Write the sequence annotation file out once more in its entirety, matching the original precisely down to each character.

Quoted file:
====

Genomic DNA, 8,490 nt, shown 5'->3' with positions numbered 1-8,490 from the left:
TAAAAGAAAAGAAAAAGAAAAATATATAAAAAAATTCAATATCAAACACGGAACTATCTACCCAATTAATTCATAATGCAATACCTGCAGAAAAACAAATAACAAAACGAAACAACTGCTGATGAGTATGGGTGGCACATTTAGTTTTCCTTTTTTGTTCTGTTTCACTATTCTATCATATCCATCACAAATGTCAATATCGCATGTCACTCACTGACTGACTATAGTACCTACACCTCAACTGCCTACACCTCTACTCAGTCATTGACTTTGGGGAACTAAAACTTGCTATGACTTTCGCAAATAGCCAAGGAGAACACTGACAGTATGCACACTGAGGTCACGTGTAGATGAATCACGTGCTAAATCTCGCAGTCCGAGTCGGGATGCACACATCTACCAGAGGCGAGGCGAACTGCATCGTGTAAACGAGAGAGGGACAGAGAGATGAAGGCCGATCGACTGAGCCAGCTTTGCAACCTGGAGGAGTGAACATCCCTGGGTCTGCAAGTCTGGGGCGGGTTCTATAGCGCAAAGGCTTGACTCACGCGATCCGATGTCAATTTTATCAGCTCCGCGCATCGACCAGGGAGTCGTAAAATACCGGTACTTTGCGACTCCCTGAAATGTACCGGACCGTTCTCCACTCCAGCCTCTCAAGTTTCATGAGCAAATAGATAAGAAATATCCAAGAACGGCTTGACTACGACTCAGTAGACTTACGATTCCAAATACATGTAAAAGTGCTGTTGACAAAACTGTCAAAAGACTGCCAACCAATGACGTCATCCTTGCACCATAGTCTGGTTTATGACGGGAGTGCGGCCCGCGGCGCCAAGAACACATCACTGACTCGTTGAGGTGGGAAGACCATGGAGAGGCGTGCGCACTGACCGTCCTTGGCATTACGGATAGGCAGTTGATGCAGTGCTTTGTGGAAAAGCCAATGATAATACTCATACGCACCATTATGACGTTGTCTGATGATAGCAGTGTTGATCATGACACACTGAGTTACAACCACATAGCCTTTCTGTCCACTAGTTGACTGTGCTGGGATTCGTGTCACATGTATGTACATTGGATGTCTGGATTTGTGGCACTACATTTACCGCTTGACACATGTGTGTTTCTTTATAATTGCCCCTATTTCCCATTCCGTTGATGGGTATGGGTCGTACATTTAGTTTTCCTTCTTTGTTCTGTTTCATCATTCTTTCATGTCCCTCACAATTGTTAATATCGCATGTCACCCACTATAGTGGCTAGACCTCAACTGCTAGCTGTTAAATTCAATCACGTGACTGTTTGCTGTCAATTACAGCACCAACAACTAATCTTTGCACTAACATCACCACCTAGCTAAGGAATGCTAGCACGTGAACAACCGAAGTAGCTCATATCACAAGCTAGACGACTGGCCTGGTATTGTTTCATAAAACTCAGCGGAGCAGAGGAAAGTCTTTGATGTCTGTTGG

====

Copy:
Genomic DNA, 8,490 nt, shown 5'->3' with positions numbered 1-8,490 from the left:
TAAAAGAAAAGAAAAAGAAAAATATATAAAAAAATTCAATATCAAACACGGAACTATCTACCCAATTAATTCATAATGCAATACCTGCAGAAAAACAAATAACAAAACGAAACAACTGCTGATGAGTATGGGTGGCACATTTAGTTTTCCTTTTTTGTTCTGTTTCACTATTCTATCATATCCATCACAAATGTCAATATCGCATGTCACTCACTGACTGACTATAGTACCTACACCTCAACTGCCTACACCTCTACTCAGTCATTGACTTTGGGGAACTAAAACTTGCTATGACTTTCGCAAATAGCCAAGGAGAACACTGACAGTATGCACACTGAGGTCACGTGTAGATGAATCACGTGCTAAATCTCGCAGTCCGAGTCGGGATGCACACATCTACCAGAGGCGAGGCGAACTGCATCGTGTAAACGAGAGAGGGACAGAGAGATGAAGGCCGATCGACTGAGCCAGCTTTGCAACCTGGAGGAGTGAACATCCCTGGGTCTGCAAGTCTGGGGCGGGTTCTATAGCGCAAAGGCTTGACTCACGCGATCCGATGTCAATTTTATCAGCTCCGCGCATCGACCAGGGAGTCGTAAAATACCGGTACTTTGCGACTCCCTGAAATGTACCGGACCGTTCTCCACTCCAGCCTCTCAAGTTTCATGAGCAAATAGATAAGAAATATCCAAGAACGGCTTGACTACGACTCAGTAGACTTACGATTCCAAATACATGTAAAAGTGCTGTTGACAAAACTGTCAAAAGACTGCCAACCAATGACGTCATCCTTGCACCATAGTCTGGTTTATGACGGGAGTGCGGCCCGCGGCGCCAAGAACACATCACTGACTCGTTGAGGTGGGAAGACCATGGAGAGGCGTGCGCACTGACCGTCCTTGGCATTACGGATAGGCAGTTGATGCAGTGCTTTGTGGAAAAGCCAATGATAATACTCATACGCACCATTATGACGTTGTCTGATGATAGCAGTGTTGATCATGACACACTGAGTTACAACCACATAGCCTTTCTGTCCACTAGTTGACTGTGCTGGGATTCGTGTCACATGTATGTACATTGGATGTCTGGATTTGTGGCACTACATTTACCGCTTGACACATGTGTGTTTCTTTATAATTGCCCCTATTTCCCATTCCGTTGATGGGTATGGGTCGTACATTTAGTTTTCCTTCTTTGTTCTGTTTCATCATTCTTTCATGTCCCTCACAATTGTTAATATCGCATGTCACCCACTATAGTGGCTAGACCTCAACTGCTAGCTGTTAAATTCAATCACGTGACTGTTTGCTGTCAATTACAGCACCAACAACTAATCTTTGCACTAACATCACCACCTAGCTAAGGAATGCTAGCACGTGAACAACCGAAGTAGCTCATATCACAAGCTAGACGACTGGCCTGGTATTGTTTCATAAAACTCAGCGGAGCAGAGGAAAGTCTTTGATGTCTGTTGG